A section of Light In August that is really interesting to me is Mrs.Hine's reaction to Lena's newborn son. On page 409 Lena states that Mrs. Hines "...keeps on calling him Joey. When his name aint Joey. And she keeps on..." It is sad to see Mrs. Hines so confused about her past and the present. It even reminds me slightly of alzheimer's, because of her inability to tell the difference between the future, the past, and the present. Her entire situation with Doc Hines and the death of Milly was obviously a scarring one for Mrs. Hines, but I... Continue reading
As much as I would love to write a post on the complexities, of Light in August, I find myself completely drained after spending two hours every night reading and annotating. I hope to have the energy and complete thoughts next week to be able to write on the novel, but this week I thought I would do a little bit of ranting, letting off some steam. College. Holy crap. Now let me just tell you, college has been haunting me since freshman year. My sister was a senior when I was a freshman and my parents took it upon... Continue reading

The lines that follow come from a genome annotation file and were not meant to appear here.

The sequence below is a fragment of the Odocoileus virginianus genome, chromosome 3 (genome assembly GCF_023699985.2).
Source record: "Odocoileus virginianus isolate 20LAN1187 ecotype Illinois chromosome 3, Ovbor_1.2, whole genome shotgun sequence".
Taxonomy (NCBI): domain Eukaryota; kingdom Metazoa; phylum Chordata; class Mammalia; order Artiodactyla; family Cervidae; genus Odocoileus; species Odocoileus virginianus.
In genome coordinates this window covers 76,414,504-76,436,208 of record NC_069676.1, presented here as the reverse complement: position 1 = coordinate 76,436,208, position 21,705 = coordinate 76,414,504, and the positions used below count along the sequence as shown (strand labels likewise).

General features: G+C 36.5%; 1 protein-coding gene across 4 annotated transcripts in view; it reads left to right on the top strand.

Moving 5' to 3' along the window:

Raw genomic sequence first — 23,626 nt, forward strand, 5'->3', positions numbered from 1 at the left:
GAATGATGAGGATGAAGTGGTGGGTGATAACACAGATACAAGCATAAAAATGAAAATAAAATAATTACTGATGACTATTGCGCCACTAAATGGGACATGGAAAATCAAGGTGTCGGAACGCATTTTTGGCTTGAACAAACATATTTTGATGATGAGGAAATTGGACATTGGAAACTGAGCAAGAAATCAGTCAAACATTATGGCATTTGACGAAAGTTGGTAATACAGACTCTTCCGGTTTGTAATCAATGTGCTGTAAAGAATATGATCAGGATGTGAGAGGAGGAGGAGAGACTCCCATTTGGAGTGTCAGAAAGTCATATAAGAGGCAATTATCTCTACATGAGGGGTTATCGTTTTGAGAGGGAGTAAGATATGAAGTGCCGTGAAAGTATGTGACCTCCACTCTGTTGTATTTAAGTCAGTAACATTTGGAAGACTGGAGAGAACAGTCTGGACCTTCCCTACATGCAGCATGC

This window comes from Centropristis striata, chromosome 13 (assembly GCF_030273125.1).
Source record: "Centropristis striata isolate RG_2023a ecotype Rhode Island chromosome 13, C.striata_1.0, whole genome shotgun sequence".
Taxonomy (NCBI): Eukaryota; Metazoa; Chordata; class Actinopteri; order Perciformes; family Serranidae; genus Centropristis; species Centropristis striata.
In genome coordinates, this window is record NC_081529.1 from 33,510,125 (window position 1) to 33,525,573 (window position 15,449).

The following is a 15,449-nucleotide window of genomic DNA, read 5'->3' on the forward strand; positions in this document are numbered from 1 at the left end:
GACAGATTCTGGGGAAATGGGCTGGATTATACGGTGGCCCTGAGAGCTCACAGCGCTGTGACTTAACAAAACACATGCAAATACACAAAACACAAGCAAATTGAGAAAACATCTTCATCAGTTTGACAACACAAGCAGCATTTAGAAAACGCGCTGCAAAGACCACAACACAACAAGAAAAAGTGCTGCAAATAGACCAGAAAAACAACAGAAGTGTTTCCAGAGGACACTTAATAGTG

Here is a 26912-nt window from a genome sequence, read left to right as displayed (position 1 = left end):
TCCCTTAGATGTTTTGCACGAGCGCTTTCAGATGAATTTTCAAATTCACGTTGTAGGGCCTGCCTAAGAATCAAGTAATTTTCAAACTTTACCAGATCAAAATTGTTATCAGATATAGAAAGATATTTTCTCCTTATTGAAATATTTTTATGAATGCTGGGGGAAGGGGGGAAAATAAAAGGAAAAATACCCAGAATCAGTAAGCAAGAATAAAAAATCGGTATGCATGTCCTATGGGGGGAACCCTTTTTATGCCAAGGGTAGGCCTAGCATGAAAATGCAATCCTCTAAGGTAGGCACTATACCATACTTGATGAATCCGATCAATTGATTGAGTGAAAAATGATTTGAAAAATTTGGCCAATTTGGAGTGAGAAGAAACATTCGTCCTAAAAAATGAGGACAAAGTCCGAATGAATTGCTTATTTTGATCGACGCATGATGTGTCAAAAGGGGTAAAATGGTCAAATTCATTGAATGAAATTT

The Theme article by Perrine that was assigned to us for reading this weekend was an article that actually made me feel some emotion. I bet anyone who is reading this is thinking "Man this girl is odd, getting emotion from something as common as theme?!" Yes it is true, there were a few waves of emotion that I faced when reading this article. My first emotion that ran through my head was thankfulness that Heidkamp gave us such a straightforward article explaining a topic that has alwyas seemed ambiguous to me. Then my happiness abrubtly stopped. I realized at... Continue reading